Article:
US - Illinois - Full Moon 63 - 11/30/01
The Sea and Cake
- A brief guide to ...
Somewhere between passion and precision lies a holy ground of musicianship where life is
injected into staid instruments and arrangements, yet excess is reined in by impeccable
judgement. Chicago's The Sea and Cake have, over the course of five albums, set up camp in this
holy ground and don't look set to budge.
What was initially a one-off project for Sam Prekop (vocals, guitar), John McEntire (drums,
vibes, electronics), Archer Prewitt (guitar, keyboards) and Eric Claridge (bass) has now become
a vehicle for perfect, dreamy jazz-pop. Their eponymous 1993 debut laid the blueprint for the
basic sound - chiming guitars, melodious bass, crisp drumming, lazy, cool vocals - that has been
coloured in imaginatively ever since. The likes of Jacking the Ball and Showboat Angel
are spritely, catchy songs that sit comfortably alongside the sloppy wah-wah groove of Calubra
Cut or the end-of-the-evening wind-down of Lost in Autumn. Concisely produced by Brad
Wood and set off beautifully by one of the funniest album covers I've seen - a cartoon of two arms
feeling a man's enormous afro of furry animals - The Sea and Cake is a neat, enjoyable record,
and a good place to start.
Nassau (1994) sees John McEntire assume production duties to guide the band through their
finest and most diverse range of songs to date. More wayward, exploratory and yearning than their
other efforts, the album contains the utterly sublime Parasol, guitars and cellos sighing and
crying as ghostly percussion resonates in the distance. One of their best songs, Parasol
manages to pull off the magical Sea and Cake trick of walking a tightrope line between hope and
doubt, always threatening to fall apart yet holding it together with style. How they pull if off so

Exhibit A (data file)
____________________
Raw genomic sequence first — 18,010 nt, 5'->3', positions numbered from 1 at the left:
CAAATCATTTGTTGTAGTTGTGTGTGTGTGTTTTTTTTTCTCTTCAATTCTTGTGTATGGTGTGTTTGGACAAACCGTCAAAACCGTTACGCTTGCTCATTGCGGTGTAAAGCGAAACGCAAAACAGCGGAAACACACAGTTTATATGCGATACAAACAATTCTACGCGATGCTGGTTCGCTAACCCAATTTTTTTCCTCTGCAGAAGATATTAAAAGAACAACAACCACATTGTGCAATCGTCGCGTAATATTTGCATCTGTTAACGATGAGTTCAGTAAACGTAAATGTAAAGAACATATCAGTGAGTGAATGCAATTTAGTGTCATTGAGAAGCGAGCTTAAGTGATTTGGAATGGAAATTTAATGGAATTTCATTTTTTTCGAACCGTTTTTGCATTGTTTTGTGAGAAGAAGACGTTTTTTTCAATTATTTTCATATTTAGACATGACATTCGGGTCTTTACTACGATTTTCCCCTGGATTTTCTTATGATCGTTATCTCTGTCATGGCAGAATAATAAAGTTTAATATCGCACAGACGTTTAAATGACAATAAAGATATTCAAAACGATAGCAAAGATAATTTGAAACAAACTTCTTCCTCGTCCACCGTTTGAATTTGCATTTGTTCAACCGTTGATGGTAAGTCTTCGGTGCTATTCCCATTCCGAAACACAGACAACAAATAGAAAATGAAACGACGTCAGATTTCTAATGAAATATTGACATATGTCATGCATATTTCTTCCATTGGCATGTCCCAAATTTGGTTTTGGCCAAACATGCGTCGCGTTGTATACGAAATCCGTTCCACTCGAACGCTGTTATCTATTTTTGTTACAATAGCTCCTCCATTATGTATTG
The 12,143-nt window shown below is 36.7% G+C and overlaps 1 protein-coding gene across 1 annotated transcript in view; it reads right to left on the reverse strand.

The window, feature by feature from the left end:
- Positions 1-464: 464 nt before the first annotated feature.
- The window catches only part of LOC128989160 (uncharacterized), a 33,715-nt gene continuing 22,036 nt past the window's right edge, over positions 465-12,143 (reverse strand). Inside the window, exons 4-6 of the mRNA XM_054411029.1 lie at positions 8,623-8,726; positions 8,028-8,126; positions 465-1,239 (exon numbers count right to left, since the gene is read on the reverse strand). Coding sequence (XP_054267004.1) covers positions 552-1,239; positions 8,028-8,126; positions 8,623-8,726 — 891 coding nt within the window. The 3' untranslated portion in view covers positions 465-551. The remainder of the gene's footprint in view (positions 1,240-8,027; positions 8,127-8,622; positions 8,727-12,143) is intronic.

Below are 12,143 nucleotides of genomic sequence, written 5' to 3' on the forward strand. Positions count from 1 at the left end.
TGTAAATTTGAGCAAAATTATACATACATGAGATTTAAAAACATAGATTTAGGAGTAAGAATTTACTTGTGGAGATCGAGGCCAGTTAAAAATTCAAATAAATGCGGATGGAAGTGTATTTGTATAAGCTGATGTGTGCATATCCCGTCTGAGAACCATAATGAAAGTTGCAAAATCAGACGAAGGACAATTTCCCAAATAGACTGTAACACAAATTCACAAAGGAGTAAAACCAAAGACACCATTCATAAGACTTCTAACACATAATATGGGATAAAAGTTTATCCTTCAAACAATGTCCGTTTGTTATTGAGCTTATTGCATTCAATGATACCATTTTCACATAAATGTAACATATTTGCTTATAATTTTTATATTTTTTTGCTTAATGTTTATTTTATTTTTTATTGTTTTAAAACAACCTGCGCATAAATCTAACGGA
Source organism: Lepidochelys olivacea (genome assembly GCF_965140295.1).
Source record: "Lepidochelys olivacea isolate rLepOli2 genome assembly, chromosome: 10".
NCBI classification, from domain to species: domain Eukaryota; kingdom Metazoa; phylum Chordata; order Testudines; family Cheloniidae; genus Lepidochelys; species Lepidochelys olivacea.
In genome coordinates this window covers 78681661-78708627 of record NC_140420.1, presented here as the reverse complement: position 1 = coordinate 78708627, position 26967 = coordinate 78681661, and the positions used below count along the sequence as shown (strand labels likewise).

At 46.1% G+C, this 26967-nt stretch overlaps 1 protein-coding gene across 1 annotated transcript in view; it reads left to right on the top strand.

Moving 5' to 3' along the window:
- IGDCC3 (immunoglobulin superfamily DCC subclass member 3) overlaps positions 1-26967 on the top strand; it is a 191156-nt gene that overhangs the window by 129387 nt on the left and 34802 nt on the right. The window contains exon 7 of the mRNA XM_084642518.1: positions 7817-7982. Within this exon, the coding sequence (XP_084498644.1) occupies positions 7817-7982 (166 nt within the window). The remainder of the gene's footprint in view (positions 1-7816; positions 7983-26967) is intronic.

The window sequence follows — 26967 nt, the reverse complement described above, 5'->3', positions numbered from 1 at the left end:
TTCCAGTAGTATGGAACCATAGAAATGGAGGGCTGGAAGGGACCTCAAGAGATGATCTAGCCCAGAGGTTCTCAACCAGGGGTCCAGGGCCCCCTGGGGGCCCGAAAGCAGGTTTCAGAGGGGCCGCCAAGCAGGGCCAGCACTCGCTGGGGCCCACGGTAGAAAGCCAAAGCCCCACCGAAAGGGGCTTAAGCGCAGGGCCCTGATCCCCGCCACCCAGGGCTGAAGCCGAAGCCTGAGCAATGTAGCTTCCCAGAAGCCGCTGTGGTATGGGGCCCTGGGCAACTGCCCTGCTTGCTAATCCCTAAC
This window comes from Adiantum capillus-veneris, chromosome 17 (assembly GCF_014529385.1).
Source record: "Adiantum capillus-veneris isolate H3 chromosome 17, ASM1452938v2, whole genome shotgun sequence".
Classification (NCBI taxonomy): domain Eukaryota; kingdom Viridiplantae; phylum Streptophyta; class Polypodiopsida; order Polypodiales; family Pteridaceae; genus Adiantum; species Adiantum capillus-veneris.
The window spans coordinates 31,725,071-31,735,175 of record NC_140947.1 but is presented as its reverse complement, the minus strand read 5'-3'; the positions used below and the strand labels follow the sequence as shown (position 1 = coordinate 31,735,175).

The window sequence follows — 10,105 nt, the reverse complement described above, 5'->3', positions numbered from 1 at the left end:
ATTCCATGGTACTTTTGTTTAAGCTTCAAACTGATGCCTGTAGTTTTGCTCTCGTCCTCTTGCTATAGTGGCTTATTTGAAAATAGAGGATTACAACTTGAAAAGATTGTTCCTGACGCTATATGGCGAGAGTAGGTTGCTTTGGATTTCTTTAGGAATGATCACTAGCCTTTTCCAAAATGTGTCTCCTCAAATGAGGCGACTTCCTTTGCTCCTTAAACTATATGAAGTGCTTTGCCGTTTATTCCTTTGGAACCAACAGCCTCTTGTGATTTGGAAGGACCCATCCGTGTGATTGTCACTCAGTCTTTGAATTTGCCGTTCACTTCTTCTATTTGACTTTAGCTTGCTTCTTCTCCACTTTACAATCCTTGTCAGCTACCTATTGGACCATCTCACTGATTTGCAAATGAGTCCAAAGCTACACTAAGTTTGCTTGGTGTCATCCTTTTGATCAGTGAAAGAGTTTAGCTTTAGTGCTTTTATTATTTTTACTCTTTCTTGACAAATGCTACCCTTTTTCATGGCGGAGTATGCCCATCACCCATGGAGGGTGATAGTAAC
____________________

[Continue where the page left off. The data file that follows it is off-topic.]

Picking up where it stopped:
often is amazing: if you can listen to the beginning of 'The World is Against You' without skipping
back to try and work out exactly how they manage to synchronise all those gorgeous elements then
you're stronger than I am. More than on any other Sea and Cake record (bar, perhaps, Oui), the
band seem focused and purposeful, almost enraged, producing songs of sparkling vitality yet
shadowed with disillusionment.
While Nassau saw the band stretching in different directions, 1995's The Biz is
more a return to the simpler structures of their debut. A short record that needs a few listens
to appreciate, it contains little of distinction while succeeding as an amiable exercise in how to
use the familiar guitar-bass-drums set up without sounding quite like anyone else. A little too smug
and smooth for my taste, The Biz is perhaps the only inessential Sea and Cake album.
Accomplished but forgettable.
The Fawn (1997), on the other hand, is less a return to form and more of a leap off their
lovingly drawn map. Incorporating more electronics, guided no doubt by John McEntire, it's a sad,
repetitive album that sees Sam Prekop take more of a back seat as clattering drum machines, synths
and bleeps are brought to the fore, along with Eric Claridge's mellifluous basslines. The
impressive, dark, interlocking grooves are less instantly likeable than their trademark sound but
are certainly powerful, and the album is bookended by two pop stunners: Sporting Life and the
swooning Do Now Fairly Well.
Compared to the darker hues of The Fawn, Oui (2000) is like dappled sunlight on a
summer balcony. There's a real atmosphere of lazy, contemplative luxury; the playing is practically
horizontal it's so laidback. This is easy listening from another dimension - warm, humane and free
of kitsch appeal. All The Photos has such charm that you melt into a state of contentment as
it woozes along; You Beautiful Bastard manages to combine post-rock and reggae to produce a
memorable instrumental. In fact, the instrumentation is satisfyingly full and varied throughout,
from the delicious, shimmering vibraphone on The Leaf and Everyday to the lovely string
arrangements on the closing I Missed The Glance. It's an album that's eay to fall for very
quickly, yet has a depth of sound that can leave you speechless. If this is an indication of
future sounds for The Sea and Cake then their next album is going to be very special indeed.
Copyright © 2001 Tim Clarke